Orange County, CA, assisted living residents are among the latest in senior living to enjoy the companionship of new furry friends and an escape from the isolation of the pandemic, thanks to a program launched by a county agency.
The Council on Aging-Southern California bought 200 robotic cats and dogs to distribute to residents of assisted living communities, focusing on those in memory care units, according to the Orange County Register. The agency used some of the $165,323 Coronavirus Aid, Relief, and Economic Security (CARES) Act funding it received to buy the cats and dogs — $110 to $120 each from Joy For All, created by a team originally under Hasbro that operates under Aging Innovations.
The robotic pets are motion-sensitive and respond to human touch. Some older adults, especially those with memory issues, believe the pets are real. The Council on Aging’s ombudsman program told the media outlet that it sends volunteers into long-term care facilities throughout the county to track resident/patient care and conditions and found that the robotic pets provide a degree of comfort to isolated residents.
The benefit to the pets is there is no litter box, no need for food and not veterinarian bills. The animals come with cleaning instructions as well, to make them safe under pandemic conditions.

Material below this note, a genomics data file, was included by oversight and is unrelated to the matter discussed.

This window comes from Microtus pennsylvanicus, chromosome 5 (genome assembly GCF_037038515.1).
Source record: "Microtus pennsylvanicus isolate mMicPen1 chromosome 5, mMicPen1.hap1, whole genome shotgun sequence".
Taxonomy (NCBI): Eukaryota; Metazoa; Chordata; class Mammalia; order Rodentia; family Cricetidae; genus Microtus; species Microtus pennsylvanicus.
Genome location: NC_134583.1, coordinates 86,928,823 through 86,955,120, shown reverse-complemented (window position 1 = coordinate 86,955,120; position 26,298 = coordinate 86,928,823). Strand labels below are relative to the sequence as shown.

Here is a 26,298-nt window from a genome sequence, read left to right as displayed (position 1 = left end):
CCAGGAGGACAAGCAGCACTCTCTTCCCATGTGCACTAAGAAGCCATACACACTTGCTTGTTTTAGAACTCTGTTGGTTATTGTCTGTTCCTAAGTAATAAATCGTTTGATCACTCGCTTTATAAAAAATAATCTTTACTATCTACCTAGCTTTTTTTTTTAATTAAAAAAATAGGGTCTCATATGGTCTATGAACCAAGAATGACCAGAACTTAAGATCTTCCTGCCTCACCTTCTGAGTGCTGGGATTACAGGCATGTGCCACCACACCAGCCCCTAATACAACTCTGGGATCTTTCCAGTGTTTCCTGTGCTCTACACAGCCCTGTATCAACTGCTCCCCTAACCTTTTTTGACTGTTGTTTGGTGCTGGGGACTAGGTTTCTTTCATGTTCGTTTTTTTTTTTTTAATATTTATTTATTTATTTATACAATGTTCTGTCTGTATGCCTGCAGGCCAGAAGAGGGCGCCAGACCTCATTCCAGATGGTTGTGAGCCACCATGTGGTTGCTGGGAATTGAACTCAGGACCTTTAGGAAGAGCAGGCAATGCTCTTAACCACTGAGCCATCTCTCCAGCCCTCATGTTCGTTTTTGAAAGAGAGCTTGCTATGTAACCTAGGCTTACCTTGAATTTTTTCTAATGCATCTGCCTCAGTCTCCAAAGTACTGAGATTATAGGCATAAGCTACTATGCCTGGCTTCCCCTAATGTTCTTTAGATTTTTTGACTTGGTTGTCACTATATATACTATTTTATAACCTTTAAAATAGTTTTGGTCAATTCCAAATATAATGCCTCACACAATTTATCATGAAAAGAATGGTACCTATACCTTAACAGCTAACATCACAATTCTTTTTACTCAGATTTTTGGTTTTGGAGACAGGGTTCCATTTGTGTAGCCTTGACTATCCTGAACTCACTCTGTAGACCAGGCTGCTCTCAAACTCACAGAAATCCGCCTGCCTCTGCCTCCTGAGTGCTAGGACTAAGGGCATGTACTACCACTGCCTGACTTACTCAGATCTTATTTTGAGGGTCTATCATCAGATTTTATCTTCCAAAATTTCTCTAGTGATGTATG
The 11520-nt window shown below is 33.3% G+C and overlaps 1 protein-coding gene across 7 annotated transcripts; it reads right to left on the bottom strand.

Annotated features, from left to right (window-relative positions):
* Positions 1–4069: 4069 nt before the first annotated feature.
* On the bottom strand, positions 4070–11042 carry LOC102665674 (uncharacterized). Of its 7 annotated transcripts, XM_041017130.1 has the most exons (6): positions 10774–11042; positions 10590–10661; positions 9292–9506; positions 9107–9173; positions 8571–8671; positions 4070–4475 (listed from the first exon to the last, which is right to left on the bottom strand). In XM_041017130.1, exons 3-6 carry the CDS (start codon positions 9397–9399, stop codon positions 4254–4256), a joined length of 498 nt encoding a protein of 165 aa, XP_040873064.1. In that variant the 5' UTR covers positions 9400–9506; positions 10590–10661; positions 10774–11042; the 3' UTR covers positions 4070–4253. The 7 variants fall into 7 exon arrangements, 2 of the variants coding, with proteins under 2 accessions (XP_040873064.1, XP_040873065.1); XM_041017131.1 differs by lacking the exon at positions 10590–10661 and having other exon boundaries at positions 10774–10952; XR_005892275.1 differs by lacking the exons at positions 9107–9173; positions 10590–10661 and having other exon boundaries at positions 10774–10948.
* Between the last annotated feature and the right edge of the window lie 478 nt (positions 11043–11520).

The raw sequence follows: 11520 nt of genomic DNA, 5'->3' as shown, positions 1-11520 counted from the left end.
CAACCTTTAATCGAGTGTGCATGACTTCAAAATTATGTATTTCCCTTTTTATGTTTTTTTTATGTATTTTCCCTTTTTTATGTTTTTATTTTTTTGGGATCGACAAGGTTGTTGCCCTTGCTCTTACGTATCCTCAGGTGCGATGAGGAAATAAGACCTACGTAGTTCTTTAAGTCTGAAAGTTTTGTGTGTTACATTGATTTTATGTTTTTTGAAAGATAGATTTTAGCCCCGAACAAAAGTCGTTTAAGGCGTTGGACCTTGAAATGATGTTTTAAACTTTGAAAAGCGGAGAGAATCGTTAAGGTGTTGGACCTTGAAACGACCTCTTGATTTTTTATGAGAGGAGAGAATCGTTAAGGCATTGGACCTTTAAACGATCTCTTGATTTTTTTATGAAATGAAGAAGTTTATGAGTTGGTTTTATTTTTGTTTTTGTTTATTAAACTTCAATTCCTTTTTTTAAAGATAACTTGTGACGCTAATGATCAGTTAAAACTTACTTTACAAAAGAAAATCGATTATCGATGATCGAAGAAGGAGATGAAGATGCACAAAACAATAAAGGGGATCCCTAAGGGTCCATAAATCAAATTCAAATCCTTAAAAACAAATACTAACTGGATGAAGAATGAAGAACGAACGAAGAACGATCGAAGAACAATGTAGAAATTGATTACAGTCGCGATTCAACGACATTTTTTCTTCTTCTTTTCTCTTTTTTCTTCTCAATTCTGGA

Robotic pets from Rhode Island-based Ageless Innovation, which acquired the Joy For All brand in 2018, also were being used in Florida and New York last year to help senior living residents combat the effects of social isolation during the pandemic. Through a partnership with the Florida Department of Elder Affairs, robotic pets were distributed to 375 residents living with Alzheimer’s disease and related dementias. More than 1,100 pets at the time were distributed in New York state through a partnership with the Association on Aging in New York.
Also last year, Ohio Living Westminster–Thurber in Columbus, OH, and Chapel Hill Community, a United Church Homes life plan community in Canal Fulton, OH, participated in a trial aimed at curbing loneliness and apathy using socially assistive robots.
In 2019, graduate students at the University of Cincinnati conducted pilot studies and focus groups with senior living residents to design a prototype of a redesigned robotic pet to not only provide comfort, but also to detect and prevent falls, connect users to caregivers and loved ones, check vital signs and provide reminders.